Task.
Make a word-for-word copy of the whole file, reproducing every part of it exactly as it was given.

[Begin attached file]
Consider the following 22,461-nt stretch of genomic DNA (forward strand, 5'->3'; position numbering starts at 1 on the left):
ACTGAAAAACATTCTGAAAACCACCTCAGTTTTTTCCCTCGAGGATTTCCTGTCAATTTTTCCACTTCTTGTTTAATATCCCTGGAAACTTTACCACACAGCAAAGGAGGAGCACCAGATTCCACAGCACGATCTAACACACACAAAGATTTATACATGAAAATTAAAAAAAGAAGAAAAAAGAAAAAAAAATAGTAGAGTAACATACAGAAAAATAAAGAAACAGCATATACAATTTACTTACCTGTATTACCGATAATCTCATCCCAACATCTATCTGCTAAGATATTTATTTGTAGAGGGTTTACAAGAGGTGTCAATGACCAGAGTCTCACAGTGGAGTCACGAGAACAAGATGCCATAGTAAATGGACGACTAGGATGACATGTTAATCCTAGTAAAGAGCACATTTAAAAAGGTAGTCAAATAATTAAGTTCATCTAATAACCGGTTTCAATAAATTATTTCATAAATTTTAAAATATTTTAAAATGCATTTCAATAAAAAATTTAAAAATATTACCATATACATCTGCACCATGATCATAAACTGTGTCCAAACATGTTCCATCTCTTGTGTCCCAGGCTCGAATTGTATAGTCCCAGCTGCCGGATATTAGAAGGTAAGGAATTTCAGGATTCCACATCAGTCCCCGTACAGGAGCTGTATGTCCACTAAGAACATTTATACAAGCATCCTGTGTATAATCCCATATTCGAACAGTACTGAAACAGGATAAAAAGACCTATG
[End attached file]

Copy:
Consider the following 22,461-nt stretch of genomic DNA (forward strand, 5'->3'; position numbering starts at 1 on the left):
ACTGAAAAACATTCTGAAAACCACCTCAGTTTTTTCCCTCGAGGATTTCCTGTCAATTTTTCCACTTCTTGTTTAATATCCCTGGAAACTTTACCACACAGCAAAGGAGGAGCACCAGATTCCACAGCACGATCTAACACACACAAAGATTTATACATGAAAATTAAAAAAAGAAGAAAAAAGAAAAAAAAATAGTAGAGTAACATACAGAAAAATAAAGAAACAGCATATACAATTTACTTACCTGTATTACCGATAATCTCATCCCAACATCTATCTGCTAAGATATTTATTTGTAGAGGGTTTACAAGAGGTGTCAATGACCAGAGTCTCACAGTGGAGTCACGAGAACAAGATGCCATAGTAAATGGACGACTAGGATGACATGTTAATCCTAGTAAAGAGCACATTTAAAAAGGTAGTCAAATAATTAAGTTCATCTAATAACCGGTTTCAATAAATTATTTCATAAATTTTAAAATATTTTAAAATGCATTTCAATAAAAAATTTAAAAATATTACCATATACATCTGCACCATGATCATAAACTGTGTCCAAACATGTTCCATCTCTTGTGTCCCAGGCTCGAATTGTATAGTCCCAGCTGCCGGATATTAGAAGGTAAGGAATTTCAGGATTCCACATCAGTCCCCGTACAGGAGCTGTATGTCCACTAAGAACATTTATACAAGCATCCTGTGTATAATCCCATATTCGAACAGTACTGAAACAGGATAAAAAGACCTATG